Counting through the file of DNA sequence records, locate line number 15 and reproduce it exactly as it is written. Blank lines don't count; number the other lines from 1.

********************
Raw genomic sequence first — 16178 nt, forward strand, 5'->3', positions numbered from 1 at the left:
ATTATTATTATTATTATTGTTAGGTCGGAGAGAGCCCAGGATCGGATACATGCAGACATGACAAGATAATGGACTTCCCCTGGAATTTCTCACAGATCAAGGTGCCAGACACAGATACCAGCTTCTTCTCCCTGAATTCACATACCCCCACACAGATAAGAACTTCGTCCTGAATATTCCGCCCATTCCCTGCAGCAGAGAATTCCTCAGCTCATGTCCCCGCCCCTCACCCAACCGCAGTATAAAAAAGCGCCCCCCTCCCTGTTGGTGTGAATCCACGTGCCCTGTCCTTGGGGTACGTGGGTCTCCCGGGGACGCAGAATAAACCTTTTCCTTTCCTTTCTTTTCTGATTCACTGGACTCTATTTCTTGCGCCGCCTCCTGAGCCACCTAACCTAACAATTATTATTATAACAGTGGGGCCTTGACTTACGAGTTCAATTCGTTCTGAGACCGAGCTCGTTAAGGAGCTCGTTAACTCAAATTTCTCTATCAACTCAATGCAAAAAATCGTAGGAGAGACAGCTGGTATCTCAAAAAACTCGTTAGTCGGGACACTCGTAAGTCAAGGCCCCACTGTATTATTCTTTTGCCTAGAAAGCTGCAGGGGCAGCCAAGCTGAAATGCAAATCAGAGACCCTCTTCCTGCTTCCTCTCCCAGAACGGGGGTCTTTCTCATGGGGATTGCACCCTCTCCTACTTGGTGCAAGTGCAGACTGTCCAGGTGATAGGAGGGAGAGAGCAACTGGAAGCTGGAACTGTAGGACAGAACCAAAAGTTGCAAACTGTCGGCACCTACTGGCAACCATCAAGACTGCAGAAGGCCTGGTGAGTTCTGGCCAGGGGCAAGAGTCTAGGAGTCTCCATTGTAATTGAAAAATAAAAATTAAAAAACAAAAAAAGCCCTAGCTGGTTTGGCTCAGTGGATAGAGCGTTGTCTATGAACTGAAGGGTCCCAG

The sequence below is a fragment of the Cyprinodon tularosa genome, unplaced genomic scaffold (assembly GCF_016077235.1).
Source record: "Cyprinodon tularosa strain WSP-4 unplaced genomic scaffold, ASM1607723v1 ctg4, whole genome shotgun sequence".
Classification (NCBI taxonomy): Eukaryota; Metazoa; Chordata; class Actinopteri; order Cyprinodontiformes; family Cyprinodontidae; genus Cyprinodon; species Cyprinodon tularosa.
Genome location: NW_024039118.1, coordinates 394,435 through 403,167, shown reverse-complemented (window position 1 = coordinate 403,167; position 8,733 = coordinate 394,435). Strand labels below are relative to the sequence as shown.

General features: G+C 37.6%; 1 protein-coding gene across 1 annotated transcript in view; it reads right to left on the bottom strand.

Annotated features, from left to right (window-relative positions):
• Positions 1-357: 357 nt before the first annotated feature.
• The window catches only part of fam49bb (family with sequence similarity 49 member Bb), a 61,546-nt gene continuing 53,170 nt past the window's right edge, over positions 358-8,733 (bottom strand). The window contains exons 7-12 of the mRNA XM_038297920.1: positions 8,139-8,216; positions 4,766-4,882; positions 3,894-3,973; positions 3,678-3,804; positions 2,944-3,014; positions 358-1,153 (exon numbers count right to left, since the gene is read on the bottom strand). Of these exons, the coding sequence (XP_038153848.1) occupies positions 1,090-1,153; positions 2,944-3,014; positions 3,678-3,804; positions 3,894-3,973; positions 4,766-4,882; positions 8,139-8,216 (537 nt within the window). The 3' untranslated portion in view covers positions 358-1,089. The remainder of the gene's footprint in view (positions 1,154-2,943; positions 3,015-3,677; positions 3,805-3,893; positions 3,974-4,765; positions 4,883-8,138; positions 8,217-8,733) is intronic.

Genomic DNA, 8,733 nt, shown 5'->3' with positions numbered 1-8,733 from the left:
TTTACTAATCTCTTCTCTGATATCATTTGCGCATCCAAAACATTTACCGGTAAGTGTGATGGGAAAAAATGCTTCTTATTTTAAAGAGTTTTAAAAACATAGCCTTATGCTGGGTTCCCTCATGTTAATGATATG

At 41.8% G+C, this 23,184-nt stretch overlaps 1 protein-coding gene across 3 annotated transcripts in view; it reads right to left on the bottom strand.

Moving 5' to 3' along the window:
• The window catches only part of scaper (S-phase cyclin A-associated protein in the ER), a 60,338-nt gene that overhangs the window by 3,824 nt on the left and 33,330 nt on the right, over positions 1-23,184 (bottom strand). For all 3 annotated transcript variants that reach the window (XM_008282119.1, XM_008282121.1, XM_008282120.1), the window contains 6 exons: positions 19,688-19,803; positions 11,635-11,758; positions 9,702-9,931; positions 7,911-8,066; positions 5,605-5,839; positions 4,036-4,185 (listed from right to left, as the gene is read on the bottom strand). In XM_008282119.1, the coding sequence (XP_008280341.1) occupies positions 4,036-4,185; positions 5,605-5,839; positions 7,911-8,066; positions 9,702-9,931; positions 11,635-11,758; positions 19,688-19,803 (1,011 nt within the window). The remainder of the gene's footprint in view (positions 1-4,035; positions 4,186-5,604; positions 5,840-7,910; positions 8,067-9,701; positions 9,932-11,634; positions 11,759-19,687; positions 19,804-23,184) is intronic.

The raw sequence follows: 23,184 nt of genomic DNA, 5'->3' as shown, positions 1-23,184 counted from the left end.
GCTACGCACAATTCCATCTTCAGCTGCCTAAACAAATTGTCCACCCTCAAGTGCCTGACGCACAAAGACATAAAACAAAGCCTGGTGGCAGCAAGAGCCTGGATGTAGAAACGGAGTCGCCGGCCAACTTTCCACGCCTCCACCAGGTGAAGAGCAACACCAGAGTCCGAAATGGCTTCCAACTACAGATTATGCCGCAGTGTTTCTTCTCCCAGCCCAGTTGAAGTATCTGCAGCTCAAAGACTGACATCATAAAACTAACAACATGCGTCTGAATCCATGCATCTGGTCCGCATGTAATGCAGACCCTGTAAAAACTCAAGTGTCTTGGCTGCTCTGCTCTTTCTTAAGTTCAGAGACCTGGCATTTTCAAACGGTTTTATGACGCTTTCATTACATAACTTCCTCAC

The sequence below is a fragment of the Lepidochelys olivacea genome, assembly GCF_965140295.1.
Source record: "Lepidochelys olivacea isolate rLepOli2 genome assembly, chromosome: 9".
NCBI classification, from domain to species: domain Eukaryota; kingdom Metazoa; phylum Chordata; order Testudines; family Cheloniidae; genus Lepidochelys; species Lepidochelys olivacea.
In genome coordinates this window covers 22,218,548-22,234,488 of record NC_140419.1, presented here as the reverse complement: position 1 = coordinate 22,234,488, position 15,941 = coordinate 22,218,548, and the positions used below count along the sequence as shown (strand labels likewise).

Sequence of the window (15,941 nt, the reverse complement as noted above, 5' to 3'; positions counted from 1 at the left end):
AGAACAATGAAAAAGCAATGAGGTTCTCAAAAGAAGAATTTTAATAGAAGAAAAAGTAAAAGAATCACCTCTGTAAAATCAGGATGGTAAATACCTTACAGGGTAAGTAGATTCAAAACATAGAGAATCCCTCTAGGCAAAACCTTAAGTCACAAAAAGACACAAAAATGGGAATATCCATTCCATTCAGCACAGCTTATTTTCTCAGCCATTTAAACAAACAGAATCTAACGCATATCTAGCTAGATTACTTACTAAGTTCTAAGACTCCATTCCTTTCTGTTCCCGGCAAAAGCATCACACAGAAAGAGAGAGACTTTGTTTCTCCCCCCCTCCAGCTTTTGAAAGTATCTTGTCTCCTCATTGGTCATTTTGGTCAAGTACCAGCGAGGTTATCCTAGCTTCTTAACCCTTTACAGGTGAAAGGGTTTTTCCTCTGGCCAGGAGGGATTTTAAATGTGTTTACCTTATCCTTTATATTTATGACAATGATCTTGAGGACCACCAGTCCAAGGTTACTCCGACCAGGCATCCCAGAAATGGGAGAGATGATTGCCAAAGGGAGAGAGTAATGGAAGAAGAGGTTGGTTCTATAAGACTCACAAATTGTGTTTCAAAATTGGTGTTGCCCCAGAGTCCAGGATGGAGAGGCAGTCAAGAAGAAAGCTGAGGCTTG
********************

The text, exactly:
• The window catches only part of scaper (S-phase cyclin A-associated protein in the ER), a 60,338-nt gene that overhangs the window by 3,824 nt on the left and 33,330 nt on the right, over positions 1-23,184 (bottom strand). For all 3 annotated transcript variants that reach the window (XM_008282119.1, XM_008282121.1, XM_008282120.1), the window contains 6 exons: positions 19,688-19,803; positions 11,635-11,758; positions 9,702-9,931; positions 7,911-8,066; positions 5,605-5,839; positions 4,036-4,185 (listed from right to left, as the gene is read on the bottom strand). In XM_008282119.1, the coding sequence (XP_008280341.1) occupies positions 4,036-4,185; positions 5,605-5,839; positions 7,911-8,066; positions 9,702-9,931; positions 11,635-11,758; positions 19,688-19,803 (1,011 nt within the window). The remainder of the gene's footprint in view (positions 1-4,035; positions 4,186-5,604; positions 5,840-7,910; positions 8,067-9,701; positions 9,932-11,634; positions 11,759-19,687; positions 19,804-23,184) is intronic.